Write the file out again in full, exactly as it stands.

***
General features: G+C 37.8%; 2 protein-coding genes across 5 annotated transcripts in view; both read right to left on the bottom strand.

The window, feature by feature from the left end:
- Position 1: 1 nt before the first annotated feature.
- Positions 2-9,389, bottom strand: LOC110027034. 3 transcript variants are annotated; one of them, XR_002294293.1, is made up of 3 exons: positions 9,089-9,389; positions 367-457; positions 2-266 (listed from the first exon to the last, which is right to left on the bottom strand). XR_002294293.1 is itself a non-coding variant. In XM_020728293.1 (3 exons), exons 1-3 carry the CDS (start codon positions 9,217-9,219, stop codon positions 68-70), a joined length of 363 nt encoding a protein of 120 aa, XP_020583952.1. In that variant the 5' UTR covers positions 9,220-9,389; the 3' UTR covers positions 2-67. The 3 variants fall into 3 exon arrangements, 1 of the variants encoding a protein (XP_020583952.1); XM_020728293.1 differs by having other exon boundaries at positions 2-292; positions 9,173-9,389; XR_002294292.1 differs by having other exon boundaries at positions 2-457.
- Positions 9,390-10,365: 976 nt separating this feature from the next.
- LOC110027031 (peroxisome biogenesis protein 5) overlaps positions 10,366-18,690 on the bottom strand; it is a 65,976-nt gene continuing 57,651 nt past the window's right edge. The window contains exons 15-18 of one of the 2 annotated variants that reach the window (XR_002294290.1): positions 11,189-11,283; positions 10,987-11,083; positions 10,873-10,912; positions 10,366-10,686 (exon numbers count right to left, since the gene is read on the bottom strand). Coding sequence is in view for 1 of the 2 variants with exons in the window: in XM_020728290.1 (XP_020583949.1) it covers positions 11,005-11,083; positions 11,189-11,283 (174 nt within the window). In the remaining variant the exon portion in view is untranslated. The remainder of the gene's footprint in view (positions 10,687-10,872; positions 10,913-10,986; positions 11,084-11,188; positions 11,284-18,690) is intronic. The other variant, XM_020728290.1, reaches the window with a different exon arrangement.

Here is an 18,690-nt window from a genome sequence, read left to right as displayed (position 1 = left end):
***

General features: G+C 37.8%; 2 protein-coding genes across 5 annotated transcripts in view; both read right to left on the bottom strand.

The window, feature by feature from the left end:
- Position 1: 1 nt before the first annotated feature.
- Positions 2-9,389, bottom strand: LOC110027034. 3 transcript variants are annotated; one of them, XR_002294293.1, is made up of 3 exons: positions 9,089-9,389; positions 367-457; positions 2-266 (listed from the first exon to the last, which is right to left on the bottom strand). XR_002294293.1 is itself a non-coding variant. In XM_020728293.1 (3 exons), exons 1-3 carry the CDS (start codon positions 9,217-9,219, stop codon positions 68-70), a joined length of 363 nt encoding a protein of 120 aa, XP_020583952.1. In that variant the 5' UTR covers positions 9,220-9,389; the 3' UTR covers positions 2-67. The 3 variants fall into 3 exon arrangements, 1 of the variants encoding a protein (XP_020583952.1); XM_020728293.1 differs by having other exon boundaries at positions 2-292; positions 9,173-9,389; XR_002294292.1 differs by having other exon boundaries at positions 2-457.
- Positions 9,390-10,365: 976 nt separating this feature from the next.
- LOC110027031 (peroxisome biogenesis protein 5) overlaps positions 10,366-18,690 on the bottom strand; it is a 65,976-nt gene continuing 57,651 nt past the window's right edge. The window contains exons 15-18 of one of the 2 annotated variants that reach the window (XR_002294290.1): positions 11,189-11,283; positions 10,987-11,083; positions 10,873-10,912; positions 10,366-10,686 (exon numbers count right to left, since the gene is read on the bottom strand). Coding sequence is in view for 1 of the 2 variants with exons in the window: in XM_020728290.1 (XP_020583949.1) it covers positions 11,005-11,083; positions 11,189-11,283 (174 nt within the window). In the remaining variant the exon portion in view is untranslated. The remainder of the gene's footprint in view (positions 10,687-10,872; positions 10,913-10,986; positions 11,084-11,188; positions 11,284-18,690) is intronic. The other variant, XM_020728290.1, reaches the window with a different exon arrangement.

Here is an 18,690-nt window from a genome sequence, read left to right as displayed (position 1 = left end):